Corporal Punishment

Only available on StudyMode
  • Download(s) : 351
  • Published : March 7, 2006
Open Document
Text Preview
Corporal punishment is a very controversial topic that is being discussed amongst educators across the nation. Corporal punishment refers to any physical form of punishment, but in this case it refers to in schools. Currently there are many different terms used to label corporal punishment, for example, it has been called spanking, paddling, caning, lashing, popping, smacking, whipping or beating. Each term carries its own different meaning, but they all represents some form of corporal punishment.

Corporal punishment involves the deliberate infliction of pain upon a child, by an adult, as a result of the child's misbehavior or perceived misbehavior. It has been proven scientifically that the effects of it can be detrimental to the emotional and educational needs of children.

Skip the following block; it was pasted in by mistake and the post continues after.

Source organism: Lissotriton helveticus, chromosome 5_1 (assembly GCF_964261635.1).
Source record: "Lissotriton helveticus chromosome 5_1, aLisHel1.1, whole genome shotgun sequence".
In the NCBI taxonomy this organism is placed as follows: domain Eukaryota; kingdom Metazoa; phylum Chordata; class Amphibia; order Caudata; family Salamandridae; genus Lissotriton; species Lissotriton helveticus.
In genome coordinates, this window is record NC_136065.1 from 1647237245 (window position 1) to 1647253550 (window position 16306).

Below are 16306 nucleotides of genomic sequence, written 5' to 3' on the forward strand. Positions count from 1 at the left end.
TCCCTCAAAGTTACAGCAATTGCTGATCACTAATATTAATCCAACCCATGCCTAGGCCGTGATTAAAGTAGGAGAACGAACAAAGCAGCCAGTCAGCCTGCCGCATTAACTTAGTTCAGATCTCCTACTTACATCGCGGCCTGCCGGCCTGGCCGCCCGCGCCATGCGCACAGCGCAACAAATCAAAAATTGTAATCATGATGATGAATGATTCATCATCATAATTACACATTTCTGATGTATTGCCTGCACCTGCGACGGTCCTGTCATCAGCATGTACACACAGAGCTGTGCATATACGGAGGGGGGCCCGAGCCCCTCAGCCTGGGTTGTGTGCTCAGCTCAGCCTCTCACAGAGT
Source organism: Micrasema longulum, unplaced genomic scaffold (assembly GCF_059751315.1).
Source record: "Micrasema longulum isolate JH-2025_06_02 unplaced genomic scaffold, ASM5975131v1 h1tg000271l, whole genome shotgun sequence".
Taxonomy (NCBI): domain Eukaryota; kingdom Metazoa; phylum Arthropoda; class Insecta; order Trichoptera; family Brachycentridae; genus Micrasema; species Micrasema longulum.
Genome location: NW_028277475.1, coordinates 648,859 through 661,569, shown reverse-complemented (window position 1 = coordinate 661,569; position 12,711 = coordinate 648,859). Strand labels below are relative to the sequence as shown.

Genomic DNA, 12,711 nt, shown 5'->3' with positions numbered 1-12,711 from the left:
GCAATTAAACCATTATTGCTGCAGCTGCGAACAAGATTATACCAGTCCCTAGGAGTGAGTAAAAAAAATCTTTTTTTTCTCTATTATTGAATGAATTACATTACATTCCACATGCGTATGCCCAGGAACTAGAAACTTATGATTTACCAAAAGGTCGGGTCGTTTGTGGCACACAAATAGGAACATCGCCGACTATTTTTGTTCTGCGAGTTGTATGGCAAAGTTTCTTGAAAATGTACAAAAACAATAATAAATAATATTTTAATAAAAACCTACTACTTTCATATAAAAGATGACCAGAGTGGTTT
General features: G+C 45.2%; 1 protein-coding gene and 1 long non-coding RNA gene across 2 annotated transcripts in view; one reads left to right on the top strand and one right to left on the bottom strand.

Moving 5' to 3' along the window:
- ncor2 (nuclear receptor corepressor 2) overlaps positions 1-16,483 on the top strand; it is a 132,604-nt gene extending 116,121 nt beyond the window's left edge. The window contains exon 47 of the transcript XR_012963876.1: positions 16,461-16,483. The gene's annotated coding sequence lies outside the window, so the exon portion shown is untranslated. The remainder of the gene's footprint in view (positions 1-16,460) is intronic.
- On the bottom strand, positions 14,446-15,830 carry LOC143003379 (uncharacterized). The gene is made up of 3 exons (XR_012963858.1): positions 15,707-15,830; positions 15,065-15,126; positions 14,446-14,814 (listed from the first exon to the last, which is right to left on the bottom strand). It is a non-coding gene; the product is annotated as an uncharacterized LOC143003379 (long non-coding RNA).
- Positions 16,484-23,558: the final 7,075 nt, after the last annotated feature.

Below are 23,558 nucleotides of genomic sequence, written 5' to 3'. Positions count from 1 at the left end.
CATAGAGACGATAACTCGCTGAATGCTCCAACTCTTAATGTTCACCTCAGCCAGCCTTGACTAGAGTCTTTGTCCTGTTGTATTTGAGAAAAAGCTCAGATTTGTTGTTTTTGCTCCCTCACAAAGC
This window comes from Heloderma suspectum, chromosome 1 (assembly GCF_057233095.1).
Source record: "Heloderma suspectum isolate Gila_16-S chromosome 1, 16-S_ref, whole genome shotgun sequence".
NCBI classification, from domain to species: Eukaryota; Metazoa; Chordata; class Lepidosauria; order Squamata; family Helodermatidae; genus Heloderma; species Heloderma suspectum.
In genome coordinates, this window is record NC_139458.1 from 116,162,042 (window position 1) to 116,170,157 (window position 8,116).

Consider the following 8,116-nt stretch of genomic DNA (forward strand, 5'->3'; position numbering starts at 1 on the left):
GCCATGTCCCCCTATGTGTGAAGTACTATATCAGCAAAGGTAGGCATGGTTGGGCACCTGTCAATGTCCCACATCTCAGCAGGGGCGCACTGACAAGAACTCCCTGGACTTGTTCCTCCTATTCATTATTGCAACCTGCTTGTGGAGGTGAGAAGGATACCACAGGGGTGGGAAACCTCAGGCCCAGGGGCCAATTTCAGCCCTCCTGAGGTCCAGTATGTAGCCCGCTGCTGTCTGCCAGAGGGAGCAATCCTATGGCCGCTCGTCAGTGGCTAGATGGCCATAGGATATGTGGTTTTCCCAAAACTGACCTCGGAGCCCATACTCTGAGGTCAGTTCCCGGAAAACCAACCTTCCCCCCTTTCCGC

The most ironic thing I found pertaining to corporal punishment was that most people, (myself included) do not know that it is still common practice in some public schools in the United States. Many states have outlawed it because it was thought to be cruel and outdated. Some of the punishments were very cruel ranging from having students hold a dictionary over their head for an excess amount of time, paddling in front of school assemblies, to football coaches striking players with wooden paddles for not getting good enough grades. All of these practices seem unnecessary, cruel, and demeaning; but all of them were within the means of the law. Almost half of the states in the U.S. have refused to pass legislation banning corporal punishment in public schools. And in most of these states it is still very common practice.

Studies show that there is a regional pattern in the states that have not prohibited corporal punishment. It showed that all the states in the Deep South (Georgia, Alabama, Tennessee, Mississippi, and Louisana) still had corporal punishment as law in public schools and that it is enforced in all these states. The pattern also covers Texas, Arkansas, Oklahoma,...
tracking img